Kayak touring is performed on calm, relatively still waters with no water, no rapids, no waterfalls, no rocks, and no obstacles for you to worry about. When it comes to kayaking for beginners, kayak touring is a great place to begin. Whereas some kayakers use it as a way of honing their craft and advancing onto bigger challenges, others are quite content to stick solely with kayak touring as their go-to form of kayaking, and we don’t blame them in the slightest.
If you’ve a competitive streak in you and you want to really challenge yourself whilst kayaking, might we recommend competitive kayaking? Competitive kayaking is a form of kayaking which you will likely have seen at the Olympic games. Typically a form of white water kayaking, competitive kayaking is done for points, in which you will compete against other kayakers. There are slalom and sprint events performed in competitive kayaking, and it is definitely not easy.
Kayaking tips for beginners
Now that you’re familiar with some of the different types of kayaking to choose from, we’ll now share a few tried and tested kayaking tips for beginners. If you’re thinking of taking up kayaking but aren’t sure where to begin, kayaking is perfect. Here are a series of kayaking tips for beginners.
Take kayaking lessons
First and foremost, arguably the most important tip of all when taking up kayaking, is to take the time to hire an instructor and take kayaking lessons. Kayaking is not as easy to master as you may have thought, and if you do attempt to teach yourself, there are always risks when you make your way into open water.
Now, even if you’re able to keep yourself afloat and maybe even paddle a few lengths, there is a lot more of kayaking to master than you may have initially imagined. This is where it pays to take kayaking lessons. By taking lessons, you’ll learn how to safely board and dismount your kayak, you’ll learn what to do when you capsize, how to navigate the water properly, how to master your kayaking technique, and much more besides. You’ll also learn what equipment you’ll need to purchase, but we’ll have more on that a little later.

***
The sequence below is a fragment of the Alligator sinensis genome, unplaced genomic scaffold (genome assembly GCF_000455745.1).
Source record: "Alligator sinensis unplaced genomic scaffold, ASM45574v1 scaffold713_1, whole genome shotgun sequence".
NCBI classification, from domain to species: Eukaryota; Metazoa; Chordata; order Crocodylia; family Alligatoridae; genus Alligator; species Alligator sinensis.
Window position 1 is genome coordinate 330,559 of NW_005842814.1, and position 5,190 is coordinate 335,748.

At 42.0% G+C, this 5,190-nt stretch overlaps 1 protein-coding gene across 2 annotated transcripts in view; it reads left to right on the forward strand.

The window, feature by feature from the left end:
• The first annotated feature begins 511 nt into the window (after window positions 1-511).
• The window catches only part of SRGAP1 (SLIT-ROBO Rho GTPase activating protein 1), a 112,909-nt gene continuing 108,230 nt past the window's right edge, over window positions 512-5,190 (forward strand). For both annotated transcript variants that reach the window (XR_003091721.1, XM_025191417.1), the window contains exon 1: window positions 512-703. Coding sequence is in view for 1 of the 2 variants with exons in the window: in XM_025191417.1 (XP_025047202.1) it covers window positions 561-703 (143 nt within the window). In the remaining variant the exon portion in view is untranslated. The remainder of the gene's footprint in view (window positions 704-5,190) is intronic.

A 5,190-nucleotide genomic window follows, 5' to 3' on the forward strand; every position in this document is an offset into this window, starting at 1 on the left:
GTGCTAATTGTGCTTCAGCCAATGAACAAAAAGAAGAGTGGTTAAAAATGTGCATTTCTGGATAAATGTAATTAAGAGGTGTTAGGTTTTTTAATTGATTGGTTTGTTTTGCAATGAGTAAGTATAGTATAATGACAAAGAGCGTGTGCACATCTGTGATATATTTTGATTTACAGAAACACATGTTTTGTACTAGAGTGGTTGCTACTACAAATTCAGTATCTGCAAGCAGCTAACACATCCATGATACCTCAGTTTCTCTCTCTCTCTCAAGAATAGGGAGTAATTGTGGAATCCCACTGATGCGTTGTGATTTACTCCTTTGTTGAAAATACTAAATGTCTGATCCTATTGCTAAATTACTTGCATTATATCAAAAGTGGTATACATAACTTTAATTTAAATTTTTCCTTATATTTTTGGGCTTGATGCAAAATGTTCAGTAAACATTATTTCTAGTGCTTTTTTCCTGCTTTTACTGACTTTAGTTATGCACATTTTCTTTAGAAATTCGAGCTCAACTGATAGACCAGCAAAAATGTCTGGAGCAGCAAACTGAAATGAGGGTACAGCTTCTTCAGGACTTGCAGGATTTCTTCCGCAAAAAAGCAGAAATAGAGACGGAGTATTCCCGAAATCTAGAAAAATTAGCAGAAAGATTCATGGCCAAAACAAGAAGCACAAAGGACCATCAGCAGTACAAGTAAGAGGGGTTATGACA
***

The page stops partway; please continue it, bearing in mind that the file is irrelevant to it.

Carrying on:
Kayaking lessons are not expensive, so there really is no reason not to take them before you hit the water.
Select the correct kayak
As we’ve mentioned a few times already, kayaks have advanced and evolved massively since their early days on the water all of those thousands of years ago. We now have access to the most advanced and sophisticated materials that money can buy, and it shows. Kayaks come in different sizes, shapes, colours, and designs, and it is vital that you select the right one for you. You can purchase narrow elongated racing kayaks, freestyle leisure boats, twin cockpit kayaks, and plenty more besides.
Different kayaks are also made from different materials, depending on where they’re designed to be used. White water kayaks for example, will be made from stronger and more durable materials than touring kayaks, because they take a lot more punishment as they’ll be used in harsher conditions. Once you’ve decided which type of kayaking you wish to master, choose the relevant kayak accordingly.
Always dress for the water
In the midst of summer when the sun is shining fiercely and the sky is blue with not a cloud in sight, it can be tempting to throw on a vest, a pair of shorts, and some flipflops so that you can stay cool and top up your tan whilst you kayak. However, expert kayakers always stress the importance of dressing for the water, rather than the weather.
No matter how hot the sun is, the water could feel icy cold, and if, sorry, when, you do capsize, the contrast in temperature could come as a massive shock to you.
Without sounding extreme, there is the potential for cardiac issues when you alternate between extreme temperatures. Therefore, when kayaking, a wetsuit is recommended, as well as kayak gloves if necessary, and water shoes.
We’re going to look at kayak equipment in more detail a little later on, but for now, just remember to respect the water and dress accordingly. If you do get too hot you can always go for a quick swim in the water to cool down. Oh, and whilst we’re on the subject, always remember a waterproof sunscreen.
Always sit correctly in your kayak
When you take kayak lessons, one of the first things your instructor will teach you will be how to sit properly in your kayak. Being told how to sit down may sound a little condescending but there is actually a right and wrong way to sit in a kayak. First off, you must resist the urge to slouch.
No matter how comfortable the backrest might be, you need to ensure that your back is straight, and that you sit upright with your buttocks and lower back virtually 90 degrees from one another.
Located on either side of the vessel will be foot pegs for your feet. Be sure to bend the knees outwards and upwards, with your thighs planted firmly onto the thigh braces. This